What is Reading Intervention?

Reading intervention

Reading intervention is the specialized instruction that students receive in addition to core reading instruction. It is geared toward students who are lagging behind their peers in developing critical reading skills.

A successful reading program involves boosting a student’s confidence in this area. It should also be individualized to meet the student’s needs.

Identifying the Problem

Many children who struggle to learn to read can experience a variety of reading problems. These problems include decoding words, tracking the flow of the text and comprehending the content of a passage. These are all considered ‘Big 5’ problem areas, as they form the foundation for a child to be able to successfully read and understand texts.

It’s important that teachers are able to identify which of these reading problems their pupils may have, so that they can then offer the right support to help them overcome their difficulties. This can be done through screening tests or through direct observation in the classroom.

Schools can screen students for potential reading problems by using a Response to Intervention framework. This involves administering a series of short assessments to identify students who may be at risk. However, it’s crucial to avoid over-identification as false positives can accrue a cost that’s difficult to measure.

Identifying the Needs

Teachers must use screening and assessment tools to identify students who may need reading intervention. Then, they must use a problem-solving/data-based decision-making method to develop and implement effective interventions.

Students with reading problems need explicit, systematic, intensive instruction in the core components of literacy: phonemic awareness, sound-symbol correspondence, patterns and conventions of print, morphology, and syntax. These interventions also must be tailored to the needs of individual students. They are typically supplemental and take place outside of classroom instruction.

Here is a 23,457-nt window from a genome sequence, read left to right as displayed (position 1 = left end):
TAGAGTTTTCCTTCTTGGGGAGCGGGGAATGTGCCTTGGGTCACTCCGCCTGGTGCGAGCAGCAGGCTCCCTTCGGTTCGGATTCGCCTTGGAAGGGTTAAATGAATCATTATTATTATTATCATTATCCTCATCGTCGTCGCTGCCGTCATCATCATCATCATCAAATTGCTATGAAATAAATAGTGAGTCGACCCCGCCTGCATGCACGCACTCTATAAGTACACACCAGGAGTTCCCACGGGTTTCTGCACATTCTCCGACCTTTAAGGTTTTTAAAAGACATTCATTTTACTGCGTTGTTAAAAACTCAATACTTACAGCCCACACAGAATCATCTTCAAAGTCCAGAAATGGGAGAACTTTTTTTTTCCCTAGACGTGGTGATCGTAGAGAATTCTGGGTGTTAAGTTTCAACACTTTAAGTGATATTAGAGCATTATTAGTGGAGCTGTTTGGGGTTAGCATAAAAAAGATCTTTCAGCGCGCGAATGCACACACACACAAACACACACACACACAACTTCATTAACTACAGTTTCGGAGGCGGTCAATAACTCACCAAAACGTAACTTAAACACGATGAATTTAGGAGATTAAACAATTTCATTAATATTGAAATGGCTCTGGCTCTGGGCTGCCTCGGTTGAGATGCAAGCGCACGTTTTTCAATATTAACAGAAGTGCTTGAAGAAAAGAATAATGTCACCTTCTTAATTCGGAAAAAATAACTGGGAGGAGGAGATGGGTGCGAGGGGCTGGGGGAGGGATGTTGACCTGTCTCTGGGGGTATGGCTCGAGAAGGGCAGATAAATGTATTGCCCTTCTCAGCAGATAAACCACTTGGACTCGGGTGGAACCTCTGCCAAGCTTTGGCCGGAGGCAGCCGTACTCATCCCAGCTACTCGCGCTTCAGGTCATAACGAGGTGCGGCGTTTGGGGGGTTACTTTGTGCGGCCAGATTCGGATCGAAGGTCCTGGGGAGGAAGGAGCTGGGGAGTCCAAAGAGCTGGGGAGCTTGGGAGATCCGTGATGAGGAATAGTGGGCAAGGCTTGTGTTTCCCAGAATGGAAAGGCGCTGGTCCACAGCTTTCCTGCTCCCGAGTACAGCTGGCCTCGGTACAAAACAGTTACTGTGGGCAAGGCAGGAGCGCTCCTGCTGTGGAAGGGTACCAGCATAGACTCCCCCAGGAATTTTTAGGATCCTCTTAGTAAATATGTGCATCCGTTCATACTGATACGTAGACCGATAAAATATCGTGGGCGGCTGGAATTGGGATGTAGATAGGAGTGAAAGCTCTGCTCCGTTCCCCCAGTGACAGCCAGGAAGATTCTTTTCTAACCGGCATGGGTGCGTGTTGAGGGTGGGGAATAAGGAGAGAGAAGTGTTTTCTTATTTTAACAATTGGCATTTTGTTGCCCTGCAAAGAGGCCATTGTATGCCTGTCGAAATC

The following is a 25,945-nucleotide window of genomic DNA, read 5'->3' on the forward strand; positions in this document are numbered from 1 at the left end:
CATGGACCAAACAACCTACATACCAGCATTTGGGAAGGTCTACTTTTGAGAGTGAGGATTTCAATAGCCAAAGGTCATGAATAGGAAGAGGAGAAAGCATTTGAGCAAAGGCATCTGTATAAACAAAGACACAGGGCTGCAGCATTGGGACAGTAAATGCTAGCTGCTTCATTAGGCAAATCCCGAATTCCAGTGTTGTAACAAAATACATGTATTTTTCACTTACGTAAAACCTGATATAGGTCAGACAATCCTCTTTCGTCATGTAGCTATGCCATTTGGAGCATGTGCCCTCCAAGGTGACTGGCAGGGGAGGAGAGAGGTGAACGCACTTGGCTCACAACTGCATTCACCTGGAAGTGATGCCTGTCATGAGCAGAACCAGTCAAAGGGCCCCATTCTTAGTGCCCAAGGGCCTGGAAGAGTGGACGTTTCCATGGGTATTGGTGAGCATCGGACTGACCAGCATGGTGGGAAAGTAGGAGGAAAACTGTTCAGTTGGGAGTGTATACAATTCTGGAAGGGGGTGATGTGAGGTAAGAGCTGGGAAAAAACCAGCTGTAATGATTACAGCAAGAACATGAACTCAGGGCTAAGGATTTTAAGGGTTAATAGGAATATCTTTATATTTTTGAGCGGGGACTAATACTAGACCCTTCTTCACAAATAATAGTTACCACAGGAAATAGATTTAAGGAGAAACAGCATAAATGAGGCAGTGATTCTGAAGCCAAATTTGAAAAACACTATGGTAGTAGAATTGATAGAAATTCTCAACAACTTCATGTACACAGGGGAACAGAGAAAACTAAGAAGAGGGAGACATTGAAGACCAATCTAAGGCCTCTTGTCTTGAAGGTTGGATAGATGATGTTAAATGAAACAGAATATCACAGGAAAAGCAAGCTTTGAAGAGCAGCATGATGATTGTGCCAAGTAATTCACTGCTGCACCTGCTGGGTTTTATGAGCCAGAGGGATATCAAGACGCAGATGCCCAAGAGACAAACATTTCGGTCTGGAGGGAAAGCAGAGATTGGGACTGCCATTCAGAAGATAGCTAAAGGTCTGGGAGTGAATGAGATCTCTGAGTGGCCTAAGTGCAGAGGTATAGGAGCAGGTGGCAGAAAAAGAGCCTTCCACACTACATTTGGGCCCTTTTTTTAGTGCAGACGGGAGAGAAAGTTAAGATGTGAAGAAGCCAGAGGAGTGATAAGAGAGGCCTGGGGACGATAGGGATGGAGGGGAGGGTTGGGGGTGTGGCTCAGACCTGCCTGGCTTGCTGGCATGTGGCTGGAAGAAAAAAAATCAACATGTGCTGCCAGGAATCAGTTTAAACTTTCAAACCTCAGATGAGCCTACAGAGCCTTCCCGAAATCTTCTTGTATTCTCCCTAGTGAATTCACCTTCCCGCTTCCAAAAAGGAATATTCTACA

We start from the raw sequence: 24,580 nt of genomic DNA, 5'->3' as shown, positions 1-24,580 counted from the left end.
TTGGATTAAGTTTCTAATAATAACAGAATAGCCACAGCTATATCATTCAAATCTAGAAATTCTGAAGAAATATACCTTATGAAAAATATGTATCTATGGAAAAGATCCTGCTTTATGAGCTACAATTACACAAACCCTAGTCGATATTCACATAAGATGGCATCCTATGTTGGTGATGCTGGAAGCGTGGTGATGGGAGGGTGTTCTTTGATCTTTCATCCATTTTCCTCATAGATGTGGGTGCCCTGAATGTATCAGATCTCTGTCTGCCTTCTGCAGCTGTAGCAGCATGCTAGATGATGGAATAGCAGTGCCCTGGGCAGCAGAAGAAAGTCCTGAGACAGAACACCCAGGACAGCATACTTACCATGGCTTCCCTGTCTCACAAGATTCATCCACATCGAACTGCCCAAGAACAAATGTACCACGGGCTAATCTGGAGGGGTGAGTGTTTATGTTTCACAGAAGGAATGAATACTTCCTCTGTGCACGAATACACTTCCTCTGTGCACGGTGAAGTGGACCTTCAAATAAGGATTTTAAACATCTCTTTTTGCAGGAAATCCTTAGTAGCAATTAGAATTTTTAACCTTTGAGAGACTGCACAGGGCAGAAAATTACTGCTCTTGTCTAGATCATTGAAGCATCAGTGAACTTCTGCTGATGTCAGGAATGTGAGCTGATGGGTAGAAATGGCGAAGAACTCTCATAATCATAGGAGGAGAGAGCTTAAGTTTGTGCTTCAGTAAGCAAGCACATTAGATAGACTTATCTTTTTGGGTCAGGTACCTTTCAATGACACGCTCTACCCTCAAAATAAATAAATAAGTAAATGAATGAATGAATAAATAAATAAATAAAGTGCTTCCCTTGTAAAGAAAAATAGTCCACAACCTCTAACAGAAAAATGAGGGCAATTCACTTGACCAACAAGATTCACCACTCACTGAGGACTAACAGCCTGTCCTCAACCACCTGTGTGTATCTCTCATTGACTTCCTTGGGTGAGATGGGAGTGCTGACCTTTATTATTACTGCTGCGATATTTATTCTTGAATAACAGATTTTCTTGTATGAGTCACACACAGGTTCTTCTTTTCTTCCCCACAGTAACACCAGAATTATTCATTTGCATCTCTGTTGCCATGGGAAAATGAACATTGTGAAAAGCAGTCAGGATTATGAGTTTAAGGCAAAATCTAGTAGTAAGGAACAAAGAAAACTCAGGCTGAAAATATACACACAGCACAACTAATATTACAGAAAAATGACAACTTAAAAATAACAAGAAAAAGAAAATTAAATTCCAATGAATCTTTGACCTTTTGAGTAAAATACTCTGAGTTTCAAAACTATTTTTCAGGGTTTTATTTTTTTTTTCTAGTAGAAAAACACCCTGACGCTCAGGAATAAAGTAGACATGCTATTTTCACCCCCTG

Some children are unable to acquire the basic skills that lead to reading success because they have developmental delays or disabilities, while others arrive at school without the early literacy experiences that are essential for developing reading proficiency. Other students struggle because they are not motivated or do not have the cultural fit for the specialized instruction that is often required in reading intervention.

This specialized instruction can take several forms, including:

Developing a Plan

Students who struggle with reading often experience frustration and lack motivation. In order to combat this, teachers should find ways to make sure each student experiences success. This can be done by encouraging students to practice and finding ways to let them know when they are making progress. This can also be done by letting them choose books that interest them.

One effective strategy is called reading intervention or IRI. In this approach, teachers provide intensive instruction to a small group of struggling students. This instruction focuses on the most critical areas of reading development: phonemic awareness, sound-symbol correspondence, word analysis and patterns and conventions of print.

The Florida Education Research Foundation maintains a resource that can help identify reading programs with high levels of evidence. The site offers information on program design, evidence ratings and other features to support Florida local education agencies in selecting high-quality reading programs for their schools. The resources are broken down by grade level, student subgroup and intervention type.

Providing Support

Reading intervention focuses on the key areas that are critical for reading development. These include phonological awareness, blending and segmenting sounds into words, recognizing letters and their upper and lower case forms, recognizing the patterns of print and understanding vocabulary. These are known as the Big 5 Reading Areas, and they make up the foundation that students need to be successful readers.

Reading instruction consists of small group and individual reading instruction. Reading intervention varies depending on the needs of each student, and it is offered as supplemental instruction to classroom reading instruction.

Students are eligible for reading intervention based on teacher recommendation, class performance, standardized testing and district local assessments. The assessment data helps to determine students who need supplemental intervention in Tier 1 core instruction, push-in or targeted interventions in Tier 2 or intensive intervention in Tier 3.

What is Reading Intervention?
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